By Guy Henderson
Did you try making a phone call when the Big One hit on Tuesday? Those of us here in the MTA Communications & Marketing Department sure did. Trouble was, seconds after the 5.8-on-the-Richter-scale earthquake hit Baltimore yesterday, everyone else was on the phone lines at the same time. No matter how smart our smart phones, they weren’t smart enough to overcome the tsunami of calls attempting to get through. And for people in the communications business, there’s nothing worse than not being able to get the word out – particularly when hundreds of thousands of customers depend on us to know how and whether they’re getting home that night.
Today, we have a new respect for the power of social media. In the midst of the chaos and uncertainty, we Tweeted updates from the streets of downtown less than 45 minutes after the first rumble, once we confirmed information coming in regarding MARC Trains, Metro Subway and Light Rail. (Local Bus and Commuter Service was mostly unaffected.)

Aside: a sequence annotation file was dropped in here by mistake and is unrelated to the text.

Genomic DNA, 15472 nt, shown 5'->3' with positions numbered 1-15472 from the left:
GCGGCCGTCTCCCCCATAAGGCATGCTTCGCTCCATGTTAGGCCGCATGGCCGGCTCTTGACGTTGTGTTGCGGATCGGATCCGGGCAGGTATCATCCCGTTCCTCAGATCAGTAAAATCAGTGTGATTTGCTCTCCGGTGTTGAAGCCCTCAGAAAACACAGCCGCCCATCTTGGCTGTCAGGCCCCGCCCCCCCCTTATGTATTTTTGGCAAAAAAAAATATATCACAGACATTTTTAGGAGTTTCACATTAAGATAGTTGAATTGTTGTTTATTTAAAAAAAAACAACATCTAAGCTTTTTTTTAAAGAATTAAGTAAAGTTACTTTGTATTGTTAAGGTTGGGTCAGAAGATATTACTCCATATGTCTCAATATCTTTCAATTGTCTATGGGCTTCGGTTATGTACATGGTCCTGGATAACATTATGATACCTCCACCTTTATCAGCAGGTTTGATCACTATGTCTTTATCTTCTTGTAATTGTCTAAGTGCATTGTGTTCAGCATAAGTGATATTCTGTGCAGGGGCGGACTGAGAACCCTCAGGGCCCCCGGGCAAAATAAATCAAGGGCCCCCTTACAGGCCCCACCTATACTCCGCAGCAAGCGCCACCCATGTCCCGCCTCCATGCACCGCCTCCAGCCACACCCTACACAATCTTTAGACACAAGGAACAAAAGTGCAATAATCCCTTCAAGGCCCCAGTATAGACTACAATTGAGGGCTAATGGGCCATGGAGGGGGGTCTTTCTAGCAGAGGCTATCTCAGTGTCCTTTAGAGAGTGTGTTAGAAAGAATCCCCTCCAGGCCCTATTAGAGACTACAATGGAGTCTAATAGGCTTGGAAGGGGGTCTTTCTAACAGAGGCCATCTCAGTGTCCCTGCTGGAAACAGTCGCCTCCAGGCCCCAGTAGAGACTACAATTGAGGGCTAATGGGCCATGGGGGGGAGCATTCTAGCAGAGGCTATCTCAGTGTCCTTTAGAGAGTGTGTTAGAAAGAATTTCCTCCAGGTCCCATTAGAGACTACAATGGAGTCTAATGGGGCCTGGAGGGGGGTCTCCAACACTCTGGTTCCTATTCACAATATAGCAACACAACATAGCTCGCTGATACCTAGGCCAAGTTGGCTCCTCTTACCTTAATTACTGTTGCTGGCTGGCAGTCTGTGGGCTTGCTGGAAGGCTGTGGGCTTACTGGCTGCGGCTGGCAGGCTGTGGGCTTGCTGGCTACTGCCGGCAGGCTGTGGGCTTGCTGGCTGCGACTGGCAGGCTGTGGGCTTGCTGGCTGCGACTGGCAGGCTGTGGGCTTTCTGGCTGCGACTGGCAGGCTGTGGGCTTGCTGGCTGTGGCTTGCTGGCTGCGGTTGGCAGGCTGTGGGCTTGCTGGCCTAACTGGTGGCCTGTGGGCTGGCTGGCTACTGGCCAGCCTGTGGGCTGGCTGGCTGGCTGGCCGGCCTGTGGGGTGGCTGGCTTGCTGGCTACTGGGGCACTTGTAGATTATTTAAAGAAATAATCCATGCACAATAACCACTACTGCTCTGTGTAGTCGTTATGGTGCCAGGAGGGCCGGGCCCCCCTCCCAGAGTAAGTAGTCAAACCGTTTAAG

Throughout the afternoon and evening, our webmaster checked up on conflicting reports before Tweeting nearly two dozen alerts and Facebook updates. We heard from several sources that those updates were picked up and re-broadcast by a variety of media outlets that depend on us for timeliness and accuracy. This morning we came back to our hastily abandoned offices to find that our number of social media “followers” had grown by more than 200 between yesterday and today.
Now that things are back to a relatively normal state, we’ve had an opportunity to come to some not-so-surprising conclusions.
Safety counts first with customers, just as it does with us. Riders appreciate that it takes a little time to recover when something big happens to affect our transit system. And social media has truly come into its own when it proves easier to use than telephones in times of real emergency.
Thanks for your patience, those of you who were delayed getting home. We appreciate you sticking with the MTA even when things get a little shaken up. In case you missed it, here’s some live – though not very dramatic – footage of what a typical office scene looked like, as the Newark Star Ledger captured the scene. And for a more dramatic look, here’s some footage of major earthquakes in the past, brought to you by National Geographic.